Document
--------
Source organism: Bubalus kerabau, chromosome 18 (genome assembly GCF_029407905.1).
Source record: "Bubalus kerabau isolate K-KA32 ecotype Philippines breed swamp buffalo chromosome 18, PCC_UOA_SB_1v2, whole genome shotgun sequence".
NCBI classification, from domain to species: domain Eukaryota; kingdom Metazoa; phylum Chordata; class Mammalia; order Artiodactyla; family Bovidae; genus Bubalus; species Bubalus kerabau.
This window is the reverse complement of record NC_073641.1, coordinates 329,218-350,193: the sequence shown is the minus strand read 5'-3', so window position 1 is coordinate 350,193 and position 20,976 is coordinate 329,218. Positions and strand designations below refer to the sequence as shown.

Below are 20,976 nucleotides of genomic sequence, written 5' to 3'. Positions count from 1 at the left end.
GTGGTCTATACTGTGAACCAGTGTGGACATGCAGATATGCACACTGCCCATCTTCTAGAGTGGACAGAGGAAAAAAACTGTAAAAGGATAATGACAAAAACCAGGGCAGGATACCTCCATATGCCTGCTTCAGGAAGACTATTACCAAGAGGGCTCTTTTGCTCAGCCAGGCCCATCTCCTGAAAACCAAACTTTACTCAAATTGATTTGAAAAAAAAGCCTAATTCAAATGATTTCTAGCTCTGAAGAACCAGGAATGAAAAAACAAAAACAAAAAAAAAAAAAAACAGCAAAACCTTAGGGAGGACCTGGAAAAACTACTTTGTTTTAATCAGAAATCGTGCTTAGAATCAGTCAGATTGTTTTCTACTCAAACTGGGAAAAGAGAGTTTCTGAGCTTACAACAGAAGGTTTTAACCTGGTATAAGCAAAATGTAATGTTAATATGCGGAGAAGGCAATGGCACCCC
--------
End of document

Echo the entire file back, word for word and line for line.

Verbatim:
Source organism: Bubalus kerabau, chromosome 18 (genome assembly GCF_029407905.1).
Source record: "Bubalus kerabau isolate K-KA32 ecotype Philippines breed swamp buffalo chromosome 18, PCC_UOA_SB_1v2, whole genome shotgun sequence".
NCBI classification, from domain to species: domain Eukaryota; kingdom Metazoa; phylum Chordata; class Mammalia; order Artiodactyla; family Bovidae; genus Bubalus; species Bubalus kerabau.
This window is the reverse complement of record NC_073641.1, coordinates 329,218-350,193: the sequence shown is the minus strand read 5'-3', so window position 1 is coordinate 350,193 and position 20,976 is coordinate 329,218. Positions and strand designations below refer to the sequence as shown.

Below are 20,976 nucleotides of genomic sequence, written 5' to 3'. Positions count from 1 at the left end.
GTGGTCTATACTGTGAACCAGTGTGGACATGCAGATATGCACACTGCCCATCTTCTAGAGTGGACAGAGGAAAAAAACTGTAAAAGGATAATGACAAAAACCAGGGCAGGATACCTCCATATGCCTGCTTCAGGAAGACTATTACCAAGAGGGCTCTTTTGCTCAGCCAGGCCCATCTCCTGAAAACCAAACTTTACTCAAATTGATTTGAAAAAAAAGCCTAATTCAAATGATTTCTAGCTCTGAAGAACCAGGAATGAAAAAACAAAAACAAAAAAAAAAAAAAACAGCAAAACCTTAGGGAGGACCTGGAAAAACTACTTTGTTTTAATCAGAAATCGTGCTTAGAATCAGTCAGATTGTTTTCTACTCAAACTGGGAAAAGAGAGTTTCTGAGCTTACAACAGAAGGTTTTAACCTGGTATAAGCAAAATGTAATGTTAATATGCGGAGAAGGCAATGGCACCCC